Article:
Obama's Highly Misleading Claim About Private Sector Job Creation
Recently, President Obama has taken to claiming that "our businesses have gone back to basics and created over 4 million jobs in the last 27 months —more private sector jobs than were created during the entire seven years before this crisis — in a little over two years." This is technically true. It's also highly misleading.
That's because President Obama isn't making a fair comparison. Instead, as the author of the Political Math blog handily explains, he's carefully selecting date ranges that allow him to maximize the number of jobs he can take credit for creating while minimizing the number created under his predecessor, George W. Bush.
Obama's claim appeared at a June speech in Cleveland. And according to the Bureau of Labor Statistics, the economy did indeed add 4 million private sector payrolls in the previous 27 months. That takes us from March 2010 to May 2012. But why start the count there? Why not count all the way back to the beginning of Obama's presidency? Probably because if you did that, you'd also have to factor in the massive job losses that occurred in the first part of Obama's term. It's a highly convenient way to count. Via Political Math, here's a graph showing what that figure counts and what it doesn't:
OK, so it's convenient. But maybe it's fair. After all, the recession didn't begin under President Obama. So perhaps it's reasonable for a president to take credit for an eventual uptick in job creation if the economy was flagging during the first part of his term. You could say he engineered a turnaround out of a downward spiral.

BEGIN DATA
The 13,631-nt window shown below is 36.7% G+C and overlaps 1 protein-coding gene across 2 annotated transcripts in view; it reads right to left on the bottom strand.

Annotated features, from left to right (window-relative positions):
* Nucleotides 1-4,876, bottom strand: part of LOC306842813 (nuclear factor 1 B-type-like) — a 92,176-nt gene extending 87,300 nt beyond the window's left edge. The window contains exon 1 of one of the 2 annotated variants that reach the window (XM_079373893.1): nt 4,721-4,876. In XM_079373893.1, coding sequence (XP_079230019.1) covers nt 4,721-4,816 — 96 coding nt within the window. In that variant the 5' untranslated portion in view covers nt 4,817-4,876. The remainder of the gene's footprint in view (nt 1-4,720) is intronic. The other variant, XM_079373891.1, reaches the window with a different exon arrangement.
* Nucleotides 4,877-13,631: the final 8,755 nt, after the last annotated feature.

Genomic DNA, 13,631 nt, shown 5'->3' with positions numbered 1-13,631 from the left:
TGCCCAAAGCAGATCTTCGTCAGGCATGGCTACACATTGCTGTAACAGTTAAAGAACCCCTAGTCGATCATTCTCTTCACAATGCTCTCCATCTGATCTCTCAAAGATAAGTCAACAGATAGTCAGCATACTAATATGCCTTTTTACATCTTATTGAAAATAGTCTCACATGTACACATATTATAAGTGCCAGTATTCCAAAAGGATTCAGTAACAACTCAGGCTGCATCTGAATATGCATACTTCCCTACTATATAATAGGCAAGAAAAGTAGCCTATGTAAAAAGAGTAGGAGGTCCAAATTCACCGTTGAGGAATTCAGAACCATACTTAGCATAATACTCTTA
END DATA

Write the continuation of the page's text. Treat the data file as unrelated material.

Except that that's not how President Obama's comparison treats President George W. Bush's private sector jobs record. The seven years before the crisis that Obama's quote refers to encompass January 2001 through January 2008, which means that Bush is stuck with all the job losses that occurred during the first few years of his presidency.
In other words, the statement is accurate enough. But Obama doesn't give Bush's private payrolls record the same benefit of the doubt that he gives his own. And it turns out that if you just compare the recoveries, they look remarkably similar.
There's another reason Obama uses the metric he does. It relies on just one measure of employment: an establishment survey that mainly relies on data culled from businesses. But BLS also publishes a second measure of employment that relies on surveys of individuals. And on that measure, President Bush seems to have done much better.
When Obama took office, his first budget director promised that this administration would play it straight when it came to the numbers. "The president prefers to tell the truth," said Office of Management and Budget head Peter Orszag, "rather than make the numbers look better by pretending." Maybe that's what the president prefers. But you'd hardly know it by what he actually says.